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Energy East: TransCanada holds second meeting with businesses, shut-out citizens attend anyway

FREDERICTON – Fredericton residents will be on hand to greet TransCanada at its second meeting with the Fredericton business community. This comes only two weeks after TransCanada refused Frederiction City Council’s request to hold a public meeting for citizens tomorrow morning.

In the letter, Patrick Lacroix, TransCanada’s New Brunswick Project Manager for the Energy East Project, argued that a public meeting was not necessary because Fredericton was not directly affected by the pipeline. Yet TransCanada’s Philippe Cannon already gave a presentation on public safety and the economic impacts of the proposed pipeline to the Fredericton Chamber of Commerce, Fredericton North Rotary Club and Mayor Brad Woodside on March 17, 2014.

Members of the Council of Canadians’ Fredericton chapter call on TransCanada to hold a public meeting.

“The optics are bad for building trust,” says Marzipan Trahms of the Fredericton chapter. “We are the ones who will take all of the risks to our drinking water, and will have very little financial rewards. And yet we don’t even get to be properly consulted.”

A potential oil spill from Energy East would reach the base of the Nashwaak River, from which it could flow into the Fredericton aquifer.

“Our question to TransCanada will be very straightforward: Where will a spill in the Nashwaak River end up?” says Maggie Connell, co-chair of the Fredericton Council of Canadians chapter.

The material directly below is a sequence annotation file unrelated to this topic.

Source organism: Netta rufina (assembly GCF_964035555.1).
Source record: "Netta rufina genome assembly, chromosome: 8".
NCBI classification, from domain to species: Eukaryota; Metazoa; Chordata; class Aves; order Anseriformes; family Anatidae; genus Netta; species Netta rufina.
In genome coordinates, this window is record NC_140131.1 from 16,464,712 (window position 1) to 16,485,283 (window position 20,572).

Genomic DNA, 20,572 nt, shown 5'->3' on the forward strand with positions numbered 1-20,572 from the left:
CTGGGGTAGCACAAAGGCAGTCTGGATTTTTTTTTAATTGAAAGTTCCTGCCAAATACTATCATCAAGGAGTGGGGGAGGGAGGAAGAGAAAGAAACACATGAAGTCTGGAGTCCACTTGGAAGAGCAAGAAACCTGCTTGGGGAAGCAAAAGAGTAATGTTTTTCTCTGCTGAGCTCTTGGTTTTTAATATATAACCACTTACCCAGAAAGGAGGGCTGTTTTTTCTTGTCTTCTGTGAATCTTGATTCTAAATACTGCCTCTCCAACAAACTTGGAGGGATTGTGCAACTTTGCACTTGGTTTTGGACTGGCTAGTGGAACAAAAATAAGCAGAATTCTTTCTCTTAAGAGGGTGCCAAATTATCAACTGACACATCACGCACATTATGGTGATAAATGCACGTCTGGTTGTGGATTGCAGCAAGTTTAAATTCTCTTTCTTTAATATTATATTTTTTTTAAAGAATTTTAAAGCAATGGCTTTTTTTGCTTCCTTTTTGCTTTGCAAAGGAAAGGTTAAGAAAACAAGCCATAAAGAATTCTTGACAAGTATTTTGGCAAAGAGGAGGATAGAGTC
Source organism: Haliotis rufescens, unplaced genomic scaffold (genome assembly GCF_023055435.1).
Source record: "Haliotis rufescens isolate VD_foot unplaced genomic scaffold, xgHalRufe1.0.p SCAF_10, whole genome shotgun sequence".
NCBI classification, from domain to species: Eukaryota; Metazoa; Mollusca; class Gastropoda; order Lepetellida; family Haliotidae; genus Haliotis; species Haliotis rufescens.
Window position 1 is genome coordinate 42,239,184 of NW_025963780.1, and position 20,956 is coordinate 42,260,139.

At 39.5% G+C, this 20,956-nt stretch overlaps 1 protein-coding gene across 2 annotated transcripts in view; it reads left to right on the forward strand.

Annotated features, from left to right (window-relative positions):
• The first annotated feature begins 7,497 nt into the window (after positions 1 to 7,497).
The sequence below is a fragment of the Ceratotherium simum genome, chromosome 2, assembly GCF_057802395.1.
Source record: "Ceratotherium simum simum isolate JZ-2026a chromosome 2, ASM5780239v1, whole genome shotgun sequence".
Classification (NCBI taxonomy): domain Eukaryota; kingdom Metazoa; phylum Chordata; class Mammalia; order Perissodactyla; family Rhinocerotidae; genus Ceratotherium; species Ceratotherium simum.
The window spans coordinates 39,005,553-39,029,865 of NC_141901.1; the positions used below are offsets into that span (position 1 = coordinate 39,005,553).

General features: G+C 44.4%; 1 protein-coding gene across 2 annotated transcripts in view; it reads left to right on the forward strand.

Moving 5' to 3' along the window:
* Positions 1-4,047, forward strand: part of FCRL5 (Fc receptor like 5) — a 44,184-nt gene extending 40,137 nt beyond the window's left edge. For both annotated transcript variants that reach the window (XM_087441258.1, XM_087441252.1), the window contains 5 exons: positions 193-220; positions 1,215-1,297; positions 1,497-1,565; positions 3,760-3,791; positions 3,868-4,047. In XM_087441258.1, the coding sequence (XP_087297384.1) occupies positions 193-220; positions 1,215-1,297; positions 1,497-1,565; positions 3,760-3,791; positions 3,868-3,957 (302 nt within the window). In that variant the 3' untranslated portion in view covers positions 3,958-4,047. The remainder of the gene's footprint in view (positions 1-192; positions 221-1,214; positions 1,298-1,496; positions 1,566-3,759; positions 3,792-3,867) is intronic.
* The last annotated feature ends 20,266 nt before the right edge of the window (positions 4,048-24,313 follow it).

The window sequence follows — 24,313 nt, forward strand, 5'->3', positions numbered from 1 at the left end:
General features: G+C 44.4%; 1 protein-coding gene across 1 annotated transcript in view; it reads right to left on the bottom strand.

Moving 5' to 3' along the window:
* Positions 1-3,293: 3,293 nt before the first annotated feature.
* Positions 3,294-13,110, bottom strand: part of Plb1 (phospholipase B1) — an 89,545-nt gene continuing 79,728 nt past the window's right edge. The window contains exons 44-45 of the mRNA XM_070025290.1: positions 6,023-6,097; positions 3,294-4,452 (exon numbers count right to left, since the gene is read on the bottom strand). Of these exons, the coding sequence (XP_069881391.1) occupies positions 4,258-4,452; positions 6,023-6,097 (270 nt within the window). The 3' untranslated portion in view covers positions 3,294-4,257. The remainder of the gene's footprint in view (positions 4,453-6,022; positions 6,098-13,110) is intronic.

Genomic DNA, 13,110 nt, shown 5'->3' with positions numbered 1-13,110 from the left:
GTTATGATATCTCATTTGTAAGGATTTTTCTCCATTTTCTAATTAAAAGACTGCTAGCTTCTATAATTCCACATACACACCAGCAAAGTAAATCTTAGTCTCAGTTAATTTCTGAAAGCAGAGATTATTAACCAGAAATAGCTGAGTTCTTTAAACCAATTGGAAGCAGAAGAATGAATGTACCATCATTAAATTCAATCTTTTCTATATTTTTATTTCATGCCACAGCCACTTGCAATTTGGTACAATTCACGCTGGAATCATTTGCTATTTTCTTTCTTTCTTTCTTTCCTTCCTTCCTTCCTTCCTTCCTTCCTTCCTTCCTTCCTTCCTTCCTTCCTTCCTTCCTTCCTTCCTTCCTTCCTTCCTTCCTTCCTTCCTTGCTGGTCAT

Stanley resident Don McDonald is concerned about the impact of a pipeline spill into his long-time fishing waterways, the Nashwaak River and the Southwest Miramichi River.

“The proposed pipeline route crosses three tributaries leading into the Nashwaak River. The usually high flow rate of Cross Creek and the Nashwaak River means that a spill could happen in the middle of the night and would only be detected in the morning, when it has already reached Fredericton,” said McDonald.

An independent study commissioned by a Quebec municipality found that Energy East leaks as large as 2.6 million litres per day could go undetected. And the diluted bitumen that TransCanada plans to pump through the pipeline is filled with cancer-causing chemicals and sinks to the bottom of waterways.

What: Presentation Day – The Energy East Pipeline: Come Get the Latest Update on its Progress
Where: Fredericton Convention Centre, 670 Queen Street, Fredericton, NB
When: March 17, 2015
Time: 8:00am-9:00am



Mark D'Arcy, NB Energy East Campaigner, The Council of Canadians, Fredericton, New Brunswick
Cell: (506) 292-7190, mdarcy@canadians.org